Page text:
I can be glad that my finances encourage me to plan my purchases
wisely and guide me away from waste.

Today I can grumble about my health or…
I can rejoice that I am alive.

Today I can lament over all that my parents didn’t give me when I was
growing up or…
I can feel grateful that they allowed me to be born.

Today I can cry because roses have thorns or…
I can celebrate that thorns have roses.

Today I can mourn my lack of friends or…
I can excitedly embark upon a quest to discover new relationships.

Today I can whine because I have to go to work or…
I can shout for joy because I have a job to do.

Today I can complain because I have to go to school or…
I can eagerly open my mind and fill it with rich new tidbits of knowledge.

Today I can murmur dejectedly because I have to do housework or…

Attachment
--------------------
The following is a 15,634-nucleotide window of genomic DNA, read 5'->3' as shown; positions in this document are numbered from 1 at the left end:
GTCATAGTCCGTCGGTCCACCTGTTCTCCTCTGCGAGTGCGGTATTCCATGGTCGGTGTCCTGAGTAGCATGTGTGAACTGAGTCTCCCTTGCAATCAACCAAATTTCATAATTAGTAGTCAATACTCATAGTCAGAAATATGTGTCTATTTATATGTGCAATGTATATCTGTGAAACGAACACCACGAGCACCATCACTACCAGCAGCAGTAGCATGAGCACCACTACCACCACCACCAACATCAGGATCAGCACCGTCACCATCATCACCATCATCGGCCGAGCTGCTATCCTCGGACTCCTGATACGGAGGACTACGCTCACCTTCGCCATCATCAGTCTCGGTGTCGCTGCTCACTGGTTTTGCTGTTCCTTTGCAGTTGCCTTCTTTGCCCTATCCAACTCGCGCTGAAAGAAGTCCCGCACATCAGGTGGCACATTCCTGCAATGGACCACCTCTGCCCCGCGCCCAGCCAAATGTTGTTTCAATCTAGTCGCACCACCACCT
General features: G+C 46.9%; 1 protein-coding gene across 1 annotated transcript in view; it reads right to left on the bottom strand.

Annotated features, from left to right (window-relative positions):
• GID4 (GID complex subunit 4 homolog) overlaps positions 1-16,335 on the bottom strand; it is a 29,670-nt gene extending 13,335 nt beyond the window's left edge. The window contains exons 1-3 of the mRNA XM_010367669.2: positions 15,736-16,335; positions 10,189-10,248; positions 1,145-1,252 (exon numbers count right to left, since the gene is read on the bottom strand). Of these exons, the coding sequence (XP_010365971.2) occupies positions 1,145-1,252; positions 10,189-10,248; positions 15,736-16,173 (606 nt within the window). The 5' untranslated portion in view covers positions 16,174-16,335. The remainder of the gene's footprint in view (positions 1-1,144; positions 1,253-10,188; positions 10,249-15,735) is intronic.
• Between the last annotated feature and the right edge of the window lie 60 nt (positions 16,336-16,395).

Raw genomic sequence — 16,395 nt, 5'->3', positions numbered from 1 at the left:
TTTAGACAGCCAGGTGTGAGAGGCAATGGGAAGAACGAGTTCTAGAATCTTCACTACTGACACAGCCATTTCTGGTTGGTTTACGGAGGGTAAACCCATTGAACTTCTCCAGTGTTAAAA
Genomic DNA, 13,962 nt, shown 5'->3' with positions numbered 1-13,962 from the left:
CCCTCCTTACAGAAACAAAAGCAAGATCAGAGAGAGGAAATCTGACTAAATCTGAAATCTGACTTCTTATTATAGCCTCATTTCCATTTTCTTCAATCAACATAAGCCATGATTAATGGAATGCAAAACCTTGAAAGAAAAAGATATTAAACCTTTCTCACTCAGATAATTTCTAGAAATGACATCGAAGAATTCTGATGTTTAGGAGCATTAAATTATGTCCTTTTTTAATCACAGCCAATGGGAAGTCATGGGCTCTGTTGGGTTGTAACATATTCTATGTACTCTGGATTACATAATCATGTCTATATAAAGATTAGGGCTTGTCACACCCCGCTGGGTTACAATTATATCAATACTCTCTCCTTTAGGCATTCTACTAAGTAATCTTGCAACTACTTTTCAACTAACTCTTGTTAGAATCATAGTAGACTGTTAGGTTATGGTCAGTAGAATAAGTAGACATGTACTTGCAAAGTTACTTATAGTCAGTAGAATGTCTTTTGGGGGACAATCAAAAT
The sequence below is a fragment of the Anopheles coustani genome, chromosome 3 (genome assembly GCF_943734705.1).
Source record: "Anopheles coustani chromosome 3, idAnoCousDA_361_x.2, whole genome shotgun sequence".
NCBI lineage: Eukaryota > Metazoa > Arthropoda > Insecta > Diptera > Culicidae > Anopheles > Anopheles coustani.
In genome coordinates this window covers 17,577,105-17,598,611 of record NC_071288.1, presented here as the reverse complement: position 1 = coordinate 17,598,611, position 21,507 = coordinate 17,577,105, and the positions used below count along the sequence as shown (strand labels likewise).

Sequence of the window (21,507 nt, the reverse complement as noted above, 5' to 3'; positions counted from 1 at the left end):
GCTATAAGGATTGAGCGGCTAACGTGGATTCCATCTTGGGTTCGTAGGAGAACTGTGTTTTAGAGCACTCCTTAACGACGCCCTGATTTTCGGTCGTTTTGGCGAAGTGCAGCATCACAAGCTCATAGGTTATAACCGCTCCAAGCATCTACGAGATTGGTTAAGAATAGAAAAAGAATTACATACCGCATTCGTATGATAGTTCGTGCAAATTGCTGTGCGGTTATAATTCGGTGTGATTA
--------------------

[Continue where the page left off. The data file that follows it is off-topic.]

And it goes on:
I can feel honored because the Lord has provided shelter for my mind,
body, and soul.

Today stretches ahead of me, waiting to be shaped.
And here I am, the sculptor who gets to do the shaping.

What today will be like is up to me.
I get to choose what kind of day I will have!


Nokia 6630 … mine, mine, MINE!

I have it!  It is mine and on my desk beside me.  It is mine … and oh my hat is it a sexy phone.  I will post a review when I have some more time.


I have posted a review of sorts here.

MMC card update:

I have noticed that there is some concern about the memory cards for the Nokia 6630.  There is some info for you here, if you are looking for that.


Working life – a contradiction in terms?